The Athens Banner-Herald published an editorial a couple of days ago that supported a bill in the GA legislature which, “would require applicants to complete a four-hour firearms safety training course from either a certified peace officer or a state-licensed weapons training instructor” in order to receive a permit to carry. Naturally this stirred up a minor hornet’s nest, to which the A B-H replied in this editorial. Editor Jim Thompson (and kudos for not hiding behind the title of Editor) picks one of the (to him, predictable) reader responses to attack. . .
“Is there some other constitutionally guaranteed right that requires mandatory, government authorized training before you can exercise it?” Oracle asked.
“For example, say, the First Amendment? Maybe editorial writers should have to submit to state-mandated training — made to study an approved list of words to never use in an editorial, and demonstrate a proficiency in using the standard American vocabulary.”
In his response Thompson condescendingly states that most reporters are graduates of journalism school and are constantly getting “on-the-job training” as they rise through the ranks. Editorials are almost all written by seasoned journalistic veterans, something the mere hoi polloi would be unaware of.
Where to begin…for the purposes of this piece, let’s ignore the questionable validity of requiring a government permit to exercise the natural, fundamental, and inalienable human, individual, civil, and Constitutional right to own and carry the weapon of your choice and focus instead on the question of requiring state authorized training for same.
To start with, who the hell does Jim Thompson think he is? Does he seriously believe that someone who chooses to take responsibility for his own safety and the safety of those he loves is going to be so irresponsible as to neglect to learn basic safety rules? Does he really think that permit applicants require, “instruction on the features of a firearm and a brief explanation of loading, firing, and unloading the firearm” as will be required by the new law?
Does he honestly think that someone who is completely ignorant of firearms will one day be driving down the road, see a gun shop and say “Gee, I think I’ll get my permit to carry!” That such a person will plunk down the (minimum) several hundred dollars for a weapon, holster and ammo, plus the $75 to $89 permit fee, get fingerprinted and background checked all for the purpose of carrying a piece of equipment they have no idea how to use? (See what I mean about the arrogance?)
Seriously though Jim, would you get your PTC without knowing how to safely operate your weapon? If your answer is “Yes” then perhaps the whole idea of state-mandated training for editors isn’t such a bad one, because you’re clearly too irresponsible to be trusted with a pen, much less a firearm. If your answer is no, then how dare you presume that other people are less conscientious than you are?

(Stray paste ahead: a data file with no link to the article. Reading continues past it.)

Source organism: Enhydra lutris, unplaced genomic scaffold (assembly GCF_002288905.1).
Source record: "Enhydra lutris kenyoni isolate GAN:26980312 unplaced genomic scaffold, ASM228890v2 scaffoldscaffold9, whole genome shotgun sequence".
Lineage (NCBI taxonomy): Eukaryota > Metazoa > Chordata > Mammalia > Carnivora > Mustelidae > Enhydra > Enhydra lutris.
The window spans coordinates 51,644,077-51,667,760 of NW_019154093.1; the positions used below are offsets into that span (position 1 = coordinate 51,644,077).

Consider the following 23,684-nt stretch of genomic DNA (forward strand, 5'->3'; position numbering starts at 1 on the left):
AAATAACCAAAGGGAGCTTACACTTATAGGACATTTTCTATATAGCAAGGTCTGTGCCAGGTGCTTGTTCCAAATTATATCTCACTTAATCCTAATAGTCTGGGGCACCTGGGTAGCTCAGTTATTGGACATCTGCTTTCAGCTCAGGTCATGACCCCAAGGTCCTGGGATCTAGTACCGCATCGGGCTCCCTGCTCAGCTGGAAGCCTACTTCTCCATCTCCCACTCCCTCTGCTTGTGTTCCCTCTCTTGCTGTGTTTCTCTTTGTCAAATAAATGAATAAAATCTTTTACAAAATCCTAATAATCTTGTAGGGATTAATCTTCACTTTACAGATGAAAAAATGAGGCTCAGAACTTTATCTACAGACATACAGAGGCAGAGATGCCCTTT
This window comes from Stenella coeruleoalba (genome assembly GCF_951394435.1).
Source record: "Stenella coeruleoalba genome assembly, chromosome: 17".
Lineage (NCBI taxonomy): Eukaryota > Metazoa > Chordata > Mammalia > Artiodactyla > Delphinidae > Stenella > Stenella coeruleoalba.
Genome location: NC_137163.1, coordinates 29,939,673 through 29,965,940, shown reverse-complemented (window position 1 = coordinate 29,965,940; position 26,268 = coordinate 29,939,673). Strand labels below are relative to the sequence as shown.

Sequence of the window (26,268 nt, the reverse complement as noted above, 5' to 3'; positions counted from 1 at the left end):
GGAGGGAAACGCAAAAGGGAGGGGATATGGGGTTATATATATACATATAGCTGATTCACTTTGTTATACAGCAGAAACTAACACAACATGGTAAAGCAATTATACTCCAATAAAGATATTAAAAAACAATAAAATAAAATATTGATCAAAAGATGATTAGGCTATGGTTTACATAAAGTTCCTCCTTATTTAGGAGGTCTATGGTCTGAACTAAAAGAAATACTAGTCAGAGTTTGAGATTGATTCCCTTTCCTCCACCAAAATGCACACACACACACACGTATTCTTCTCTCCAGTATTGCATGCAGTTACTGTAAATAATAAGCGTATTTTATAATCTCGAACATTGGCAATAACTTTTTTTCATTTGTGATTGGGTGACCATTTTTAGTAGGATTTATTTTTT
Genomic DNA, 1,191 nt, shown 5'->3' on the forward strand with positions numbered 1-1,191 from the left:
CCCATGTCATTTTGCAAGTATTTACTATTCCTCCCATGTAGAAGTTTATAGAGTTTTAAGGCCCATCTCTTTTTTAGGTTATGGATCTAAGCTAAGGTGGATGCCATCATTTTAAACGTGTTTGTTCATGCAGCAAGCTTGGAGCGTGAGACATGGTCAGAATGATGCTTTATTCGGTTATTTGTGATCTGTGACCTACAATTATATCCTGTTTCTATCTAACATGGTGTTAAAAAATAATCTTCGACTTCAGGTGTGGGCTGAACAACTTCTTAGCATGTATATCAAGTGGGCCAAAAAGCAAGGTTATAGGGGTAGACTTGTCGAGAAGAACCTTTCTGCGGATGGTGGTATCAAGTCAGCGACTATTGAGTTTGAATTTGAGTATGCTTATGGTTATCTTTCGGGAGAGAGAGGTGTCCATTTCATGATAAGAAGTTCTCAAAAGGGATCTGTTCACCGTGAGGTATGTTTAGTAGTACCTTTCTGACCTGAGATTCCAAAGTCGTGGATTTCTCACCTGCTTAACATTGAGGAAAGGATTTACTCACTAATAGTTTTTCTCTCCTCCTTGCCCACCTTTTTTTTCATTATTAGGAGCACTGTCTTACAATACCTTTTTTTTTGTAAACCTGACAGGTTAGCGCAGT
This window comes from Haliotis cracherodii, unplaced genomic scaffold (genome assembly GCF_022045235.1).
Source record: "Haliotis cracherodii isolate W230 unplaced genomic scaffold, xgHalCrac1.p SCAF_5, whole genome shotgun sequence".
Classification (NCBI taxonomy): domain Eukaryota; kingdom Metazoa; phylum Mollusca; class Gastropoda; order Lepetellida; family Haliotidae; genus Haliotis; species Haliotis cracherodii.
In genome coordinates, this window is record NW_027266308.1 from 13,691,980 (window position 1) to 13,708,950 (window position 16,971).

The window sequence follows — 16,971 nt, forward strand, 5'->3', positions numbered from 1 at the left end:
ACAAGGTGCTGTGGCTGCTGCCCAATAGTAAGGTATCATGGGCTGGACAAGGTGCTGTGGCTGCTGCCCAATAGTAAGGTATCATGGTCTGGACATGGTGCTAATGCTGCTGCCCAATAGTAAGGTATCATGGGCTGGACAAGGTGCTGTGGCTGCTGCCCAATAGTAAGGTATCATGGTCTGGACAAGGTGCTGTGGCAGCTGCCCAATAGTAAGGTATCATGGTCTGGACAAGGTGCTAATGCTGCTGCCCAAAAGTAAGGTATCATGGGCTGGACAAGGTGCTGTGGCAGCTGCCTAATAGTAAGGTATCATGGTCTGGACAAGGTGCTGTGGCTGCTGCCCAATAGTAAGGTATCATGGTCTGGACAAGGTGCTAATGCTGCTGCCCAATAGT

Jim wraps up with this pearl of wisdom:
It’s not government-mandated training, certainly, but it is training nonetheless, and I think it’s sufficient to blunt Oracle’s argument.
Actually, no, Jim it is not sufficient to blunt the ‘argument,’ it’s merely sufficient to blunt Oracle’s example. The argument which you avoided throughout your editorial – a skill you probably learned rising through the ranks. The argument is that there should be no government mandated training in order for people to exercise their natural, fundamental, and inalienable human, individual, civil, and Constitutional right to own and carry the weapon of their choice. Since you dismiss the possibility of such strictures applying to journalists, let’s look at a different example. An example with some history behind it so we can see how well it worked in the past. Let’s look at voting.
Let’s suggest a bill which would require a four hour course, taught by a registered lobbyist or a state-licensed voting instructor, on the principles of democracy, a background of economics and current events, and the mechanics of how to operate a voting machine. According to your editorial board, it would be difficult to argue that such a bill would represent anything but the most limited attempt to ensure that people who want to exercise the right to vote are competent to do so.
A four-hour course which, under the terms of the bill, must cover only the most rudimentary aspects of exercising the franchise can hardly be seen as an onerous or overbroad attempt to curtail peoples’ right to vote. Right? I mean who could ever argue that such training would be used as an excuse to deprive people of their rights.
No. Mandatory training for the exercise of an enumerated right is neither reasonable nor common-sense no matter how many “other kids are doing it”.